Here's What's Driving Growth at Kinder Morgan

Midstream oil and gas company Kinder Morgan Inc  (NYSE: KMI  ) is sure to play a big role in America's ongoing energy boom. It maintains a vast network of pipelines, treatment facilities, and storage plants across North America and has an impressive $15 billion project backlog.

As oil and gas production in the United States grows, demand for energy infrastructure remains strong. Combined with its other various entities, including master limited partnerships Kinder Morgan Energy Partners (NYSE: KMP  ) and El Paso Pipeline Partners (NYSE: EPB  ) , Kinder Morgan is one of the biggest energy companies in the United States.

Kinder Morgan is a growing company, and treats its investors well with a hefty yield. Here's why Kinder Morgan is on solid ground and set to keep rewarding investors for the foreseeable future.

Plan for growth in place
Over the first half of the year, Kinder Morgan Energy Partners generated adjusted distributable cash flow of $2.77 per unit, compared with $2.67 per unit through the first six months of 2013. This represents nearly 4% growth, which is very important since distributable cash flow is what supports the company's distributions.

The biggest driver behind growth this year has been Kinder Morgan's natural gas pipelines business. Earnings in this segment jumped 13% last quarter. Management believes natural gas demand could increase 35% over the next decade in the United States. Kinder Morgan would surely benefit from this, as its natural gas pipelines business is its largest operating segment. As a result, management expects growth in the natural gas pipelines business to exceed its stated 14% forecast for this year.

In particular, Kinder Morgan has approximately 1.7 billion cubic feet per day of pending natural gas transactions. The majority of this is in liquefied natural gas projects, where the company sees a lot of growth potential up ahead.

Separately, Kinder Morgan's other businesses are growing as well. Its carbon dioxide segment produced 3% growth in earnings, and is on track to grow 8% this year. Growth in this area will be fueled by growth in oil production and natural gas liquids sales volumes. Oil production volumes hit 56,000 barrels per day last quarter, up 6% year over year.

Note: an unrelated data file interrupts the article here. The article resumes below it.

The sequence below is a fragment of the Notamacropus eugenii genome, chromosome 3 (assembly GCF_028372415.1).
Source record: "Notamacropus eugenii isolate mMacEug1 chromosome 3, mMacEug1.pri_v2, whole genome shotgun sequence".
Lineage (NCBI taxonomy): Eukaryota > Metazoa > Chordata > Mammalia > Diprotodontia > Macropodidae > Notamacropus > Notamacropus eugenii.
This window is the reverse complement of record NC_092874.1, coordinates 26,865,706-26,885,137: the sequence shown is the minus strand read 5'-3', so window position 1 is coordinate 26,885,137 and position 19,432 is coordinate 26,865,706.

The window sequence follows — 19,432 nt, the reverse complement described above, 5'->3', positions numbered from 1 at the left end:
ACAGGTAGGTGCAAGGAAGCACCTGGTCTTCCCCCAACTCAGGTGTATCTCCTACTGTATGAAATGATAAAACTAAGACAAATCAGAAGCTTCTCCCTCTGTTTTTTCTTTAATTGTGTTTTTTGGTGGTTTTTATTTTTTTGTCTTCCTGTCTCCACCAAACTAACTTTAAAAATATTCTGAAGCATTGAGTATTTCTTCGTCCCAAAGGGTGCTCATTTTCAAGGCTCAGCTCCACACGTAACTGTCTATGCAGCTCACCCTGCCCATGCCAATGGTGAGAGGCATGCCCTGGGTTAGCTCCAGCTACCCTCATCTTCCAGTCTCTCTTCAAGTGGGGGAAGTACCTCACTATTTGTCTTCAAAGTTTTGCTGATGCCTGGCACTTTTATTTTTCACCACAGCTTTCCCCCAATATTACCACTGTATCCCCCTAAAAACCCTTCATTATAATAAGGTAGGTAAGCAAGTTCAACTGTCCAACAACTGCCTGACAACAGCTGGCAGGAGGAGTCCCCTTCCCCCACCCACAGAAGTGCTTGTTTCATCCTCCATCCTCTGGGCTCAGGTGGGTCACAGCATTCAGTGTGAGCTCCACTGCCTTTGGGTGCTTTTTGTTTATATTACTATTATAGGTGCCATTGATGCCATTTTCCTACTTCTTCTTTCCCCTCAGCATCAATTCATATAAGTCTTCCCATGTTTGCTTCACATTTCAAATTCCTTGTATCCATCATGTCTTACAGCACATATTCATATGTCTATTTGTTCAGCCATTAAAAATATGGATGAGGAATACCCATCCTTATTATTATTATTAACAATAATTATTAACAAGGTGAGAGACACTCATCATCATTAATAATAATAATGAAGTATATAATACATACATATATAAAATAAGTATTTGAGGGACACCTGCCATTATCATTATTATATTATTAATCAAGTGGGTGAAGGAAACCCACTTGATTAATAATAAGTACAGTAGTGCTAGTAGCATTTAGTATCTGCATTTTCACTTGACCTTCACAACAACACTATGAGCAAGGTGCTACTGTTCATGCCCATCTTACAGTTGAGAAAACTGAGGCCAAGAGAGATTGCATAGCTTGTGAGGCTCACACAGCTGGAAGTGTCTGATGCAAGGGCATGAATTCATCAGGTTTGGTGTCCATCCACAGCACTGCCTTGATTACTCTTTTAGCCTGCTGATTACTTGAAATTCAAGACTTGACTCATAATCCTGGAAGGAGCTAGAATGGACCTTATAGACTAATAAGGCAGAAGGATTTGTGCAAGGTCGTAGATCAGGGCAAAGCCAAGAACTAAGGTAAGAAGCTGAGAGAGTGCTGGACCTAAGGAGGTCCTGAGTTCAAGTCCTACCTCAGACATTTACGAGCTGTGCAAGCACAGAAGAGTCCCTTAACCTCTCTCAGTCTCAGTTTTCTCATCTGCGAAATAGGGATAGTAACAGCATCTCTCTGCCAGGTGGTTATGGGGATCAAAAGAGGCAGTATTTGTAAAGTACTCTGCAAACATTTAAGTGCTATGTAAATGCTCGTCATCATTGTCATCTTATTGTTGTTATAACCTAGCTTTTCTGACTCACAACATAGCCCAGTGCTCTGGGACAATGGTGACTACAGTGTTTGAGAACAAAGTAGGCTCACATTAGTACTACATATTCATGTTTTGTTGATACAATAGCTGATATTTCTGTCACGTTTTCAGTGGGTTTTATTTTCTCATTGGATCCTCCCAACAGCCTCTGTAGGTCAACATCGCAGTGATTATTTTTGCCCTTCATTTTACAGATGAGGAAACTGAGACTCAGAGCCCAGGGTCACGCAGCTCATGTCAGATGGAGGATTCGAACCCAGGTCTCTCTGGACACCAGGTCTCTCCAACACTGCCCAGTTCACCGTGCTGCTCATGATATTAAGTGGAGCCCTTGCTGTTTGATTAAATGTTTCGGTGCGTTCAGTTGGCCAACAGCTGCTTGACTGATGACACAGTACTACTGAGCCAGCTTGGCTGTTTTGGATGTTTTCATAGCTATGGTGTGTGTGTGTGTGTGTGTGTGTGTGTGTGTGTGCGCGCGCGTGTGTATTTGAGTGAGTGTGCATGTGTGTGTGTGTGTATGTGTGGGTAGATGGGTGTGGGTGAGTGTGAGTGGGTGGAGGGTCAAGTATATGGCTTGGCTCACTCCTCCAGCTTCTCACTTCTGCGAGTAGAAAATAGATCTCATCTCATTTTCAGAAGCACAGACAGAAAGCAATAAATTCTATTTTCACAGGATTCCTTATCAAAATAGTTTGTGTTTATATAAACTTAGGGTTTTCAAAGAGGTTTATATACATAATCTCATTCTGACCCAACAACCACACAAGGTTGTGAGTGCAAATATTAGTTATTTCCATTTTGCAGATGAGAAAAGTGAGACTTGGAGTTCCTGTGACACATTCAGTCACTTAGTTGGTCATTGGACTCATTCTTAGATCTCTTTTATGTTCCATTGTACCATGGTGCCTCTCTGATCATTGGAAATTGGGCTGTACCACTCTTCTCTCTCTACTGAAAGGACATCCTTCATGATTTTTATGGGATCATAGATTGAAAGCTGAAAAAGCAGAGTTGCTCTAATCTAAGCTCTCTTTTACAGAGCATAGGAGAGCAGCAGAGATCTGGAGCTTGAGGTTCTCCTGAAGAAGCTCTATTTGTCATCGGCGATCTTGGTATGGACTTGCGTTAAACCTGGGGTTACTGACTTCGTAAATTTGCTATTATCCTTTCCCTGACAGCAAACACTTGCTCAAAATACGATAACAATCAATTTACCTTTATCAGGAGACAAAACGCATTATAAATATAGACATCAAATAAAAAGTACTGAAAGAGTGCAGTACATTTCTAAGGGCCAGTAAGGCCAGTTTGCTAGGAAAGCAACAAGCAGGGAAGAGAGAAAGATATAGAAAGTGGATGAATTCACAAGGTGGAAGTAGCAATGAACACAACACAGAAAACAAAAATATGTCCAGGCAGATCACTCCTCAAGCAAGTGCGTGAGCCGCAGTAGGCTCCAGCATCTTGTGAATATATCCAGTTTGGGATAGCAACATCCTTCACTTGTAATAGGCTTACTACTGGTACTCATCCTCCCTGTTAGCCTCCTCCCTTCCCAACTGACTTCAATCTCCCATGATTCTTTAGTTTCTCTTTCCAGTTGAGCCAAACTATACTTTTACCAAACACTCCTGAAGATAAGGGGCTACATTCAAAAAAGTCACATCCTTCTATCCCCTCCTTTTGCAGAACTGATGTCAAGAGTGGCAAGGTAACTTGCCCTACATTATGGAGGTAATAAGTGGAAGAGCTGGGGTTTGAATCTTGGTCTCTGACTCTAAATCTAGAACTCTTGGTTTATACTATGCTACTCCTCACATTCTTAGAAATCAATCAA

The company is counting on its Tennessee Gas Pipeline, where the company is working on two projects totaling $747 million in capital expenditures, to move gas from West Virginia to delivery points in Mississippi and Louisiana. These projects are slated to begin service next year and in 2017.

In the nearer term, management is counting on hitting its growth targets to meet its distribution forecasts.

Kinder Morgan on track to meet distribution targets
Kinder Morgan offers a steady business model that is especially valuable in times of volatile underlying commodity prices. Kinder Morgan's network of pipelines and storage terminals acts essentially as toll roads. The company collects fees on the volumes processed and transported, which results in a steady stream of cash flow, regardless of how commodity prices swing.

This allows Kinder Morgan to raise its distributions like clockwork, on a quarterly basis. After earnings, management declared a modest distribution increase for Kinder Morgan Energy Partners. This represents the 52nd such increase since current management took the helm in 1997.

Distributions should be protected by projects
Fortunately, due to strong success in its key initiatives, including the Tennessee Gas Pipeline, as well as additional long-term contracts in its El Paso Natural Gas business, the company should reach its goals. This will keep fueling Kinder Morgan and El Paso's distributions, which currently sit between 6%-7%.

Those distributions are are arguably the best aspect of owning Kinder Morgan Energy Partners and El Paso Pipeline Partners. Because the security of the distributions is critical for investors, it's relieving to see Kinder Morgan's impressive project backlog and growth prospects.

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Bob Ciura

Bob Ciura, MBA, has written for The Motley Fool since 2012. I focus on energy, consumer goods, and technology. I look for growth at a reasonable price, with a particular fondness for market-beating dividend yields.

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